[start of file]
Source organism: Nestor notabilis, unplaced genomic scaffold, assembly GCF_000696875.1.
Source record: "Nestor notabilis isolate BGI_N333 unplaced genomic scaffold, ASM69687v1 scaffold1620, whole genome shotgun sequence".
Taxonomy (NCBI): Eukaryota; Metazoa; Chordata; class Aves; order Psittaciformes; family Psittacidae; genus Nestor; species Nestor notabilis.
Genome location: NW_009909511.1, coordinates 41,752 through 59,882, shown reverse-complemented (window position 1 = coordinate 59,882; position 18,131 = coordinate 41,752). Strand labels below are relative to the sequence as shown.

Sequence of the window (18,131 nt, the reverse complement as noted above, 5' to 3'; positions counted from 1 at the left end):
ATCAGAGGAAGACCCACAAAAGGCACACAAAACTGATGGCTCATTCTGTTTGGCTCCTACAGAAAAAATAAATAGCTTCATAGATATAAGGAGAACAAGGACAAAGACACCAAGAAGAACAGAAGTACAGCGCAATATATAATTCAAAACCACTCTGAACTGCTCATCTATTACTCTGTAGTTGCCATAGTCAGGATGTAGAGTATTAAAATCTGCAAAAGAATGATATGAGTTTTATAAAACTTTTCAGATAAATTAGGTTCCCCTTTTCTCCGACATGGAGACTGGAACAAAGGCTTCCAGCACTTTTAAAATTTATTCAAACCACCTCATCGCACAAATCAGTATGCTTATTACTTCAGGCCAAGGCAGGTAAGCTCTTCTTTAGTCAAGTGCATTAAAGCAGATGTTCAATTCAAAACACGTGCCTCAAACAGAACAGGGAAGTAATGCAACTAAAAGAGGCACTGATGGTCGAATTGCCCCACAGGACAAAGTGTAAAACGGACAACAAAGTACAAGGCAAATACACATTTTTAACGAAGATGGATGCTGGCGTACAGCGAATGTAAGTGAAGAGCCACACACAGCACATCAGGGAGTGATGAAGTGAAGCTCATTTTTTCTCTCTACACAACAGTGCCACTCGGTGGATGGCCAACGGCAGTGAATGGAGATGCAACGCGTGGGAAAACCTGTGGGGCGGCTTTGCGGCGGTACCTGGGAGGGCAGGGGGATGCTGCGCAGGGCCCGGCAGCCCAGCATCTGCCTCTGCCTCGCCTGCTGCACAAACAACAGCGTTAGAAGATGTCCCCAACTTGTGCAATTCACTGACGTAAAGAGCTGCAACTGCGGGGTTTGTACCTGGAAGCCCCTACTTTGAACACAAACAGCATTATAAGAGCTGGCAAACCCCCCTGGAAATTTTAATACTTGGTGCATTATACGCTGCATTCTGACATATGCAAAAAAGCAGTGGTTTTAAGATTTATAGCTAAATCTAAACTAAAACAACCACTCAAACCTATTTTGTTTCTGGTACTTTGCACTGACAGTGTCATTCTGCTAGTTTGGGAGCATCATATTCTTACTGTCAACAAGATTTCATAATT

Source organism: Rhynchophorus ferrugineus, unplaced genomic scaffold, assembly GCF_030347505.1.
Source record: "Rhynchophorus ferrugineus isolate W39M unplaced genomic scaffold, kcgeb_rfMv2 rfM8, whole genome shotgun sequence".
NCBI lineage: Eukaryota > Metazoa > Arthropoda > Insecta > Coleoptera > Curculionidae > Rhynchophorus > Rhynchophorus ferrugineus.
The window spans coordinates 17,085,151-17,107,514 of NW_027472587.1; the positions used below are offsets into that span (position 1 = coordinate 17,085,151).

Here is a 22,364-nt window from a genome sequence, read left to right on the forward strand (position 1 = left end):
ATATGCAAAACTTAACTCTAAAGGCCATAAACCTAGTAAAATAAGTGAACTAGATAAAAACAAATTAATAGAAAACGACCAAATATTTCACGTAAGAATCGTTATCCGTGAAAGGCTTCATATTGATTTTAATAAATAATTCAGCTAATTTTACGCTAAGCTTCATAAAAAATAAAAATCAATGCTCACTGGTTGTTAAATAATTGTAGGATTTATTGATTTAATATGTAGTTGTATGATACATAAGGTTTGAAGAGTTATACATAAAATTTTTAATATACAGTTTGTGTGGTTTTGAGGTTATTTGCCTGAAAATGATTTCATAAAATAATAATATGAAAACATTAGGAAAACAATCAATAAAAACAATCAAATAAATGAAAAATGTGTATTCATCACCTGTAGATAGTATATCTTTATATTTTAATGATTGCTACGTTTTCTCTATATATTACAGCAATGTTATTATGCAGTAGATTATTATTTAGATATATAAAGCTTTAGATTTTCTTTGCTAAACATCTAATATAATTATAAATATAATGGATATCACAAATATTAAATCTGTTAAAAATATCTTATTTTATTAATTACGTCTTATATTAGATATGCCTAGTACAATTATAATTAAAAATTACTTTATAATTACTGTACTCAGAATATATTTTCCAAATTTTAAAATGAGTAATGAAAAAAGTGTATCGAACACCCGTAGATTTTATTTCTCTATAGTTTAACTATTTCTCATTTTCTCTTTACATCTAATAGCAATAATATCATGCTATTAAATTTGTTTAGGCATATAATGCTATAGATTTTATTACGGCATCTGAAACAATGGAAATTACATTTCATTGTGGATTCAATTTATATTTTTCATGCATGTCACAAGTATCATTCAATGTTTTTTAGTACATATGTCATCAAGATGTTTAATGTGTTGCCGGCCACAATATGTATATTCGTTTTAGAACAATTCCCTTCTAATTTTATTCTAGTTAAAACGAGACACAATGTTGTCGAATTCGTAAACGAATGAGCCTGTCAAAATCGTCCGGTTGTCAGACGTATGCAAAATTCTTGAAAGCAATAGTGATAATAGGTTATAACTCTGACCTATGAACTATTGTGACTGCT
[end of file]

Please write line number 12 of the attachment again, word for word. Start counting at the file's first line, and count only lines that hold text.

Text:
ATATGCAAAACTTAACTCTAAAGGCCATAAACCTAGTAAAATAAGTGAACTAGATAAAAACAAATTAATAGAAAACGACCAAATATTTCACGTAAGAATCGTTATCCGTGAAAGGCTTCATATTGATTTTAATAAATAATTCAGCTAATTTTACGCTAAGCTTCATAAAAAATAAAAATCAATGCTCACTGGTTGTTAAATAATTGTAGGATTTATTGATTTAATATGTAGTTGTATGATACATAAGGTTTGAAGAGTTATACATAAAATTTTTAATATACAGTTTGTGTGGTTTTGAGGTTATTTGCCTGAAAATGATTTCATAAAATAATAATATGAAAACATTAGGAAAACAATCAATAAAAACAATCAAATAAATGAAAAATGTGTATTCATCACCTGTAGATAGTATATCTTTATATTTTAATGATTGCTACGTTTTCTCTATATATTACAGCAATGTTATTATGCAGTAGATTATTATTTAGATATATAAAGCTTTAGATTTTCTTTGCTAAACATCTAATATAATTATAAATATAATGGATATCACAAATATTAAATCTGTTAAAAATATCTTATTTTATTAATTACGTCTTATATTAGATATGCCTAGTACAATTATAATTAAAAATTACTTTATAATTACTGTACTCAGAATATATTTTCCAAATTTTAAAATGAGTAATGAAAAAAGTGTATCGAACACCCGTAGATTTTATTTCTCTATAGTTTAACTATTTCTCATTTTCTCTTTACATCTAATAGCAATAATATCATGCTATTAAATTTGTTTAGGCATATAATGCTATAGATTTTATTACGGCATCTGAAACAATGGAAATTACATTTCATTGTGGATTCAATTTATATTTTTCATGCATGTCACAAGTATCATTCAATGTTTTTTAGTACATATGTCATCAAGATGTTTAATGTGTTGCCGGCCACAATATGTATATTCGTTTTAGAACAATTCCCTTCTAATTTTATTCTAGTTAAAACGAGACACAATGTTGTCGAATTCGTAAACGAATGAGCCTGTCAAAATCGTCCGGTTGTCAGACGTATGCAAAATTCTTGAAAGCAATAGTGATAATAGGTTATAACTCTGACCTATGAACTATTGTGACTGCT